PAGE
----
its PB1 gene segment was derived from human H3N2
Table 5. Amino acid comparison at second active site residues
in NA of H5N1 and Cal_04_09. The conserved residues are
highlighted (N2 numbering).
366 - 373 399 - 403 430 - 433
Ta b l e 6 . Consensus amino acids at top 10 important positions
in each protein of H5N1 distinguishing Asian and North Ame-
rican avian viruses. There were several positions that had two
frequent amino acids. A “-” stands for a deletion.
Position/HA 36 45 96 105108 163 169 275294504
North American E K S MT T V DVD
Asian T N, D N LI G, S Q NIS
Position/NA 23 42 45 4853 67 75 82234241
North American V S Y TV I I PII
Asian I, M N Q P-, I - L SVV
Position/M1 15 27 36 101166 207 224 230232240
North American V R N RV S S KDY
Asian I K N KA N N RNY
Position/M2 11 14 18 2127 28 66 829095
North American T G R DV I E SHE
Asian T E R DV V E,A SHE
Position/NS1 80 81 82 8384 91 118 127171217
North American T I A SV T R NDK
Asian -, A, T -, I -,A -, S-, S, V T K TSN
Position/NS2 14 22 23 3455 60 71 89113115
North American M G S QL S Q IIT
Asian V A S QF I Q IIA
Position/NP 34 77 105 146373 377 430 450482497
North American G K M AT S T NSD
Asian S R V AA N T NND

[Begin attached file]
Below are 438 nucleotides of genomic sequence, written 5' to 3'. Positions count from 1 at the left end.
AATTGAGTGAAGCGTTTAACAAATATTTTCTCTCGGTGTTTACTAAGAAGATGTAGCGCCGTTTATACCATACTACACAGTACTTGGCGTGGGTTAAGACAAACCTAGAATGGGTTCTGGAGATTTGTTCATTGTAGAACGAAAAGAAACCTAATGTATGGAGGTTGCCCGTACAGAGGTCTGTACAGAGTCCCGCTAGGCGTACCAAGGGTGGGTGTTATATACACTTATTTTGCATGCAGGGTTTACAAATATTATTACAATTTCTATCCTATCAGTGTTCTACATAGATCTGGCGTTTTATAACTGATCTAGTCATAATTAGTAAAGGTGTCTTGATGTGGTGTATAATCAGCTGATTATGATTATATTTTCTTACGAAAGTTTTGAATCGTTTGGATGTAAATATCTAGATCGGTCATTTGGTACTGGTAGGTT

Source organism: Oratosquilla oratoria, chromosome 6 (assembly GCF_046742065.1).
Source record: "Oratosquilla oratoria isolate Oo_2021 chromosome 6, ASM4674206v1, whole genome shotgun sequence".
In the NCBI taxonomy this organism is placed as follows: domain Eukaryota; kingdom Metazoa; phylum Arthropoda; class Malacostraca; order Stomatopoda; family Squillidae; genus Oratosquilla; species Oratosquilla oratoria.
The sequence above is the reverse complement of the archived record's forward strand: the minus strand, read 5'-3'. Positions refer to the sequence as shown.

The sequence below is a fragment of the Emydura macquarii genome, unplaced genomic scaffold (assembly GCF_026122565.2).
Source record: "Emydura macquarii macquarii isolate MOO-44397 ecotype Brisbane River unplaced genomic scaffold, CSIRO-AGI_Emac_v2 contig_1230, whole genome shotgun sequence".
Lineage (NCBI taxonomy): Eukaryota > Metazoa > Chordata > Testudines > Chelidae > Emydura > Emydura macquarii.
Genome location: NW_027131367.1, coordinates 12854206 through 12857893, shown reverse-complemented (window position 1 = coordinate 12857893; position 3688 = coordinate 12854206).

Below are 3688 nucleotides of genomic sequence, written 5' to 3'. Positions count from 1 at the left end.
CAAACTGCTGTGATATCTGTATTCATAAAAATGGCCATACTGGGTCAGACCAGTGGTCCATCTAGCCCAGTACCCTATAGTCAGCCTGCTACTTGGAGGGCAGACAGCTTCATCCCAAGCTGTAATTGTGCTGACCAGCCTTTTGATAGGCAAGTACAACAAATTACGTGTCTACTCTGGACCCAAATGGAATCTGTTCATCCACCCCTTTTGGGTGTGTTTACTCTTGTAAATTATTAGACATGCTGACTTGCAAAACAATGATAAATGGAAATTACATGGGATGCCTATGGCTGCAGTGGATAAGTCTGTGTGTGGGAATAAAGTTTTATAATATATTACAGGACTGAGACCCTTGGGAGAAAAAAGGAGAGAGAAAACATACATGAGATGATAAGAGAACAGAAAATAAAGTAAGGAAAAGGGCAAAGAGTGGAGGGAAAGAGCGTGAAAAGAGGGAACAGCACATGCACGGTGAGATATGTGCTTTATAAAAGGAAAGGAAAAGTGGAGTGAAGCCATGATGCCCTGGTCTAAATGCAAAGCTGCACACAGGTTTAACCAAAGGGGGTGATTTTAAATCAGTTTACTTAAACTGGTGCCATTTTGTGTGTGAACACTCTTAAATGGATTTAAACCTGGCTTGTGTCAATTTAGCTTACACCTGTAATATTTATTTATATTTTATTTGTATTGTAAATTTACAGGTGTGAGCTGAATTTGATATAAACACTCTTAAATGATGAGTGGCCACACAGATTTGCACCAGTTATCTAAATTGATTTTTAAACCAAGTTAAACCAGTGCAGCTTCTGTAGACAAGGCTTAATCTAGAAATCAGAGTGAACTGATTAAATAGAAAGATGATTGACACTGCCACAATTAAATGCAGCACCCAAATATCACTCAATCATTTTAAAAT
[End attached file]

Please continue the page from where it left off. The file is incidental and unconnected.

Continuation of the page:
Position/PA 58 101 129 204261 269 272 348400631
North American G E I RL K D LPG
Asian G, S D, E I, T R, K L, M R D IS, PG, S
Position/PB1 14 113 149 191215 384 386 511642744
North American A V V VR S R SNM
Asian V I I VR L K SNM
Position/PB1-F2 28 33 35 4850 55 57 586670
North American L H L QD T S LSE
Asian Q P S PG I Y WNG
Position/PB2 64 108 147 295339 340 368 390478649
North American M T I VK R R DIV
Asian I T, A T, I VT, K K Q, R N, DVV
[40]. This discovery prompted us to look at the GC con-
tent of PB1-F2 of the viruses under the current study. It
turned out the three PB1-F2s of Asian avian, human, and
swine H5N1 were similar to each other in their GC con-
tent, but none of them was close to the GC content of
general avian, human, or swine viruses determined in
[50] (Figure 2). However, the GC content of PB1-F2 of
North American avian H5N1 was similar to the general
avian pattern found in [50]. The high pathogenicity of
1918 H1N1 reminded us to analyze the GC content of its
PB1-F2 (A/Brevig Mission/1/1918), which turned out to
be different from all the other viruses in Figure 2.